In The Clutches Of Life

A woman watched her father's chest rise and fall from the chair next to his hospital bed. The heartbeat monitor beeped in time with the song she listened to through her headphones. She wished she could spend her last visit chatting, but that's difficult to do with the unconscious. Besides, she'd end up repeating the same introduction from the last twenty three visits. The whole:


"Hello, have we met?"

"Yes, I'm, uh… I'm your daughter."

"That can't be right, I have two sons!"

Wait a beat.

"Well, yes you did also have two sons. But you also had me."

"Where are they?"

"Eric is currently working in the field, so he can't make it. And uh… well Tony's no longer with us. But I'm still here."

"Eric and Tony? I thought my boys were named Andrew and Joseph."

"No, but— actually never mind."

"Can you get the nurse for me? I think my bed needs readjusting."

"Sure, dad."

Get up to leave.

"Wait, what was your name again?"

"Joyce. You named me Joyce."

And then get the nurse. Joyce had gone through the motions every time she visited. Except this last time. Each of those twenty three times, Joyce felt a sting in her chest, and wished her father would just go back to sleep. But now Joyce got her wish, and she'd realized that twenty four is a nicer number than twenty three. Too bad they'll miss the chance.

Ten trained soldiers approached a dusty warehouse near the docks. The crashing of waves against the rocky shoreline washed out any noise made by MTF Iota-10. The team lined up next to the back entrance.

Captain Eric Michaels held up two fingers and a thumb. An instruction. Three.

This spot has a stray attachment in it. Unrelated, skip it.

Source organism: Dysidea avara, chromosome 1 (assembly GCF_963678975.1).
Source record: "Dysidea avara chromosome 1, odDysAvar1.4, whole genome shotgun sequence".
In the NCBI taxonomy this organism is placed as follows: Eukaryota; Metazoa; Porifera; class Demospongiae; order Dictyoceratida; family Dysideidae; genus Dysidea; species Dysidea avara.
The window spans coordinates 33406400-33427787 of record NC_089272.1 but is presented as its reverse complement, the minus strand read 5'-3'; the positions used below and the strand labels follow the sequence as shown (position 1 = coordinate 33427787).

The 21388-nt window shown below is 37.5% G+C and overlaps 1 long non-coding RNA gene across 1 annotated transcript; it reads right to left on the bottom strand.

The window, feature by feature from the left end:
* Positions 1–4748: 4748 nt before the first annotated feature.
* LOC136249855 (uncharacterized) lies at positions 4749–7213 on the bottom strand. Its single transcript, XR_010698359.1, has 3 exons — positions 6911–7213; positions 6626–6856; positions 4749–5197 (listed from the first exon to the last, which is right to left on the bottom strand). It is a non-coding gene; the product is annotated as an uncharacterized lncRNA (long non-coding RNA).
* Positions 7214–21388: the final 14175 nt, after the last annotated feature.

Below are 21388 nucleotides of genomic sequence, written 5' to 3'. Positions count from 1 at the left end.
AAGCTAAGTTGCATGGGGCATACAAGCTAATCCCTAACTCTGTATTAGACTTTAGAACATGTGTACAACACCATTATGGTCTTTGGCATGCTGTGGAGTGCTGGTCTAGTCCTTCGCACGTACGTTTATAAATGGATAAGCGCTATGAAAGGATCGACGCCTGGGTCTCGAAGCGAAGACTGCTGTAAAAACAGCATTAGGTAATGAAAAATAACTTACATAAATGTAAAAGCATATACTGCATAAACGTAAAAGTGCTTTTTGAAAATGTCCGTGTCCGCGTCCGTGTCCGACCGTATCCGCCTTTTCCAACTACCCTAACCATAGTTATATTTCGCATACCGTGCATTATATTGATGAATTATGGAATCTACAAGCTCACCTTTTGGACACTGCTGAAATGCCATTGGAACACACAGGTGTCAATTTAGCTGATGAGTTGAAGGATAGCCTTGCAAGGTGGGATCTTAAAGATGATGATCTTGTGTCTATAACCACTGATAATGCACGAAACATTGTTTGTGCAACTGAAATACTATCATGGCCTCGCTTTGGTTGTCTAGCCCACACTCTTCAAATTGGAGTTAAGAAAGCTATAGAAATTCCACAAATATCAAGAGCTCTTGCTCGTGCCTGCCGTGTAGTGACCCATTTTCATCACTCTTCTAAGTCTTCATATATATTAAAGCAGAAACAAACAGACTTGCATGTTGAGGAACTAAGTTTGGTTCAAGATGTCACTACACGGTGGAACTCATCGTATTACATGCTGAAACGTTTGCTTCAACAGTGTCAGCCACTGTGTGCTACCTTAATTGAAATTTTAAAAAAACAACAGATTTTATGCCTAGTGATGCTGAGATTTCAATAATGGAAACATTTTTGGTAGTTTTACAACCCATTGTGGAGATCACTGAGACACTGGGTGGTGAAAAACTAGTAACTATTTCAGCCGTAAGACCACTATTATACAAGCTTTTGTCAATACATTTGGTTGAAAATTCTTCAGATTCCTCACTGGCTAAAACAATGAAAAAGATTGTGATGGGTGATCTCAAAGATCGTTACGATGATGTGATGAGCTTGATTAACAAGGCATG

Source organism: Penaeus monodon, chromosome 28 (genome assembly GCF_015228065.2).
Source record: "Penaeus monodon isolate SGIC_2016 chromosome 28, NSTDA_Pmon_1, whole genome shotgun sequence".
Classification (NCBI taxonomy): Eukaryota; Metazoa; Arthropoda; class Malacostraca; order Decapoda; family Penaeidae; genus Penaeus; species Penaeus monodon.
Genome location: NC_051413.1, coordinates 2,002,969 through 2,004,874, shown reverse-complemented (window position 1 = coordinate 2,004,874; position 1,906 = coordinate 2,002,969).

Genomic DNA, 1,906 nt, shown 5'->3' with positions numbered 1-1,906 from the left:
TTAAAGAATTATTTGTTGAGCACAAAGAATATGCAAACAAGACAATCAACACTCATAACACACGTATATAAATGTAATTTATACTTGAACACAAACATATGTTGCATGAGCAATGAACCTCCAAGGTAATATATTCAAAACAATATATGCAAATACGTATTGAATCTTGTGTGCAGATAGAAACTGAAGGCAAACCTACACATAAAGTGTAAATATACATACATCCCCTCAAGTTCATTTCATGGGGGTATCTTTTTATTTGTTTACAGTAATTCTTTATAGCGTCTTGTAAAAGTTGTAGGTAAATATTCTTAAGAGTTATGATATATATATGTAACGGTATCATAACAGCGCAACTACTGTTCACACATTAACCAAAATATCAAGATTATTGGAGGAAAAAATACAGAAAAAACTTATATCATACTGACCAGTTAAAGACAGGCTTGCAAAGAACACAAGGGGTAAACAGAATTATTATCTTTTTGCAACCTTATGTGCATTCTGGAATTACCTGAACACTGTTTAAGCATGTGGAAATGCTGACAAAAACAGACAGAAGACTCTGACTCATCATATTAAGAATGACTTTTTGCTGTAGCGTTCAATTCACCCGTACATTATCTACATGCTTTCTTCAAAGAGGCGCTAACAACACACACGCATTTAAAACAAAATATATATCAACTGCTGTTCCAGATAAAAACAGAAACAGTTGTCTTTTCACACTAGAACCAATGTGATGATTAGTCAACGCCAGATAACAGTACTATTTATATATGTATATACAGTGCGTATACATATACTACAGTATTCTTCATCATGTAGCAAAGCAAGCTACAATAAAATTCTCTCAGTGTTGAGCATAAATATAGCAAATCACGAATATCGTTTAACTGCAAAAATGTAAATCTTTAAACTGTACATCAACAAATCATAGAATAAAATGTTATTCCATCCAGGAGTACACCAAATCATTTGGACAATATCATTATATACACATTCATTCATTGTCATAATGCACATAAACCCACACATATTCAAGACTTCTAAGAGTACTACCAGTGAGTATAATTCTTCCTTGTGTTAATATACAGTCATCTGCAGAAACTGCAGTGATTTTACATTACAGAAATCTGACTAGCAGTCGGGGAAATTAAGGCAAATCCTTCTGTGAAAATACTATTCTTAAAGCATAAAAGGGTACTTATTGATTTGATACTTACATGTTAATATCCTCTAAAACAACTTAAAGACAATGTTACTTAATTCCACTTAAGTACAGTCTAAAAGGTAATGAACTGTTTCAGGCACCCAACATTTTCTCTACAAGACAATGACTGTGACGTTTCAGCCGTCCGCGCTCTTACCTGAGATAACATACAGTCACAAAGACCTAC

His thumb retracted, leaving the fingers. Two.


Michaels kicked in the door and Marquez threw a flashbang. The team plugged their ears and turned away from the door just long enough for the grenade to go off —BANG!— then charged in behind it. Guns out. Bullets sprayed.

Some guards hit the ground. Others dove behind Marshall, Carter and Dark branded crates. The rest took lead to the chest.

As Joyce's song finished, she stood up from her seat. She looked at the nurse, politely leaning against the door frame. Joyce couldn't remember how long the nurse had been standing there. It could've been minutes, it could've been hours.

"It's about time."

"Yeah, I know," Joyce replied. She glanced down at her dad again. He held one of his pillows close, like a child with a favorite teddy bear.

"Right. I'm on my way," she said to herself.

"We'll tell you when it's over." the nurse called after Joyce, who half-ran out of the room. Joyce refused to cry, but that didn't stop her from shaking. She took a seat in the waiting area and just rocked back and forth, trying to calm herself. She'd done worse in her day job. She'd lost lives before. Hell, she'd lost her own family before. Although, it does feel less real when they're ripped apart by eldritch abominations, or succumb to memetic hazards.

"Why does this one have to feel so…" Real? Concrete? Palpable? Genuine?

Michaels popped out from behind a forklift and shot a few rounds at the men across from him. MC&D must've doubled their detail since the last raid. He was already out of ammunition, and his team was running low altogether. A quick scan counted about twelve bogeys left. Michaels turned to the private next to him.

"Turner, give me cover."